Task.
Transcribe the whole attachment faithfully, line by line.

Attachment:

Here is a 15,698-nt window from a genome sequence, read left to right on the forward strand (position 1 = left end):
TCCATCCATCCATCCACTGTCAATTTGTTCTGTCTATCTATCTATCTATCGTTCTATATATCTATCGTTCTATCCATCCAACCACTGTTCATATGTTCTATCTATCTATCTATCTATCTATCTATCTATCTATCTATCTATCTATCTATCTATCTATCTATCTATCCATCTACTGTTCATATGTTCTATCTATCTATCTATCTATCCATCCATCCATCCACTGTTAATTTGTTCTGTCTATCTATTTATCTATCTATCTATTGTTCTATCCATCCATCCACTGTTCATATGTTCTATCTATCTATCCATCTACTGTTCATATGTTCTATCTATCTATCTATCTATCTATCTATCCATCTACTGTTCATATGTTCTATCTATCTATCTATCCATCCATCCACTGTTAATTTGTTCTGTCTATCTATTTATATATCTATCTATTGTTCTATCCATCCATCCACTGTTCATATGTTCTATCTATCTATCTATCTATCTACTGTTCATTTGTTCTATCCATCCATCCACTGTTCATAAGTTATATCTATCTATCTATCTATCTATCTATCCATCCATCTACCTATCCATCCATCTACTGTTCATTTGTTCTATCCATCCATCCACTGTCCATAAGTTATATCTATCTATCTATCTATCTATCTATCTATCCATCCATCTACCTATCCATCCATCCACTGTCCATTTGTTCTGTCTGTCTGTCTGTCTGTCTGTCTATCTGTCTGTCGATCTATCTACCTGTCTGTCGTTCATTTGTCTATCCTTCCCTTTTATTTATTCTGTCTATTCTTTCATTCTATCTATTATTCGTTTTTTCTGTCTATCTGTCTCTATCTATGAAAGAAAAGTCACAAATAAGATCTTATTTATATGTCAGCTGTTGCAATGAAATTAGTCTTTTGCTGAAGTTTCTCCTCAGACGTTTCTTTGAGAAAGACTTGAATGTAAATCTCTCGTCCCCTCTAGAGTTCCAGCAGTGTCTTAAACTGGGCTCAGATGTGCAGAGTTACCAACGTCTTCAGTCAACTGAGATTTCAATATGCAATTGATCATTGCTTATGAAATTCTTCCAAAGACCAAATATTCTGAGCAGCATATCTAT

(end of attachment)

Here is a 15,698-nt window from a genome sequence, read left to right on the forward strand (position 1 = left end):
TCCATCCATCCATCCACTGTCAATTTGTTCTGTCTATCTATCTATCTATCGTTCTATATATCTATCGTTCTATCCATCCAACCACTGTTCATATGTTCTATCTATCTATCTATCTATCTATCTATCTATCTATCTATCTATCTATCTATCTATCTATCTATCTATCCATCTACTGTTCATATGTTCTATCTATCTATCTATCTATCCATCCATCCATCCACTGTTAATTTGTTCTGTCTATCTATTTATCTATCTATCTATTGTTCTATCCATCCATCCACTGTTCATATGTTCTATCTATCTATCCATCTACTGTTCATATGTTCTATCTATCTATCTATCTATCTATCTATCCATCTACTGTTCATATGTTCTATCTATCTATCTATCCATCCATCCACTGTTAATTTGTTCTGTCTATCTATTTATATATCTATCTATTGTTCTATCCATCCATCCACTGTTCATATGTTCTATCTATCTATCTATCTATCTACTGTTCATTTGTTCTATCCATCCATCCACTGTTCATAAGTTATATCTATCTATCTATCTATCTATCTATCCATCCATCTACCTATCCATCCATCTACTGTTCATTTGTTCTATCCATCCATCCACTGTCCATAAGTTATATCTATCTATCTATCTATCTATCTATCTATCCATCCATCTACCTATCCATCCATCCACTGTCCATTTGTTCTGTCTGTCTGTCTGTCTGTCTGTCTATCTGTCTGTCGATCTATCTACCTGTCTGTCGTTCATTTGTCTATCCTTCCCTTTTATTTATTCTGTCTATTCTTTCATTCTATCTATTATTCGTTTTTTCTGTCTATCTGTCTCTATCTATGAAAGAAAAGTCACAAATAAGATCTTATTTATATGTCAGCTGTTGCAATGAAATTAGTCTTTTGCTGAAGTTTCTCCTCAGACGTTTCTTTGAGAAAGACTTGAATGTAAATCTCTCGTCCCCTCTAGAGTTCCAGCAGTGTCTTAAACTGGGCTCAGATGTGCAGAGTTACCAACGTCTTCAGTCAACTGAGATTTCAATATGCAATTGATCATTGCTTATGAAATTCTTCCAAAGACCAAATATTCTGAGCAGCATATCTAT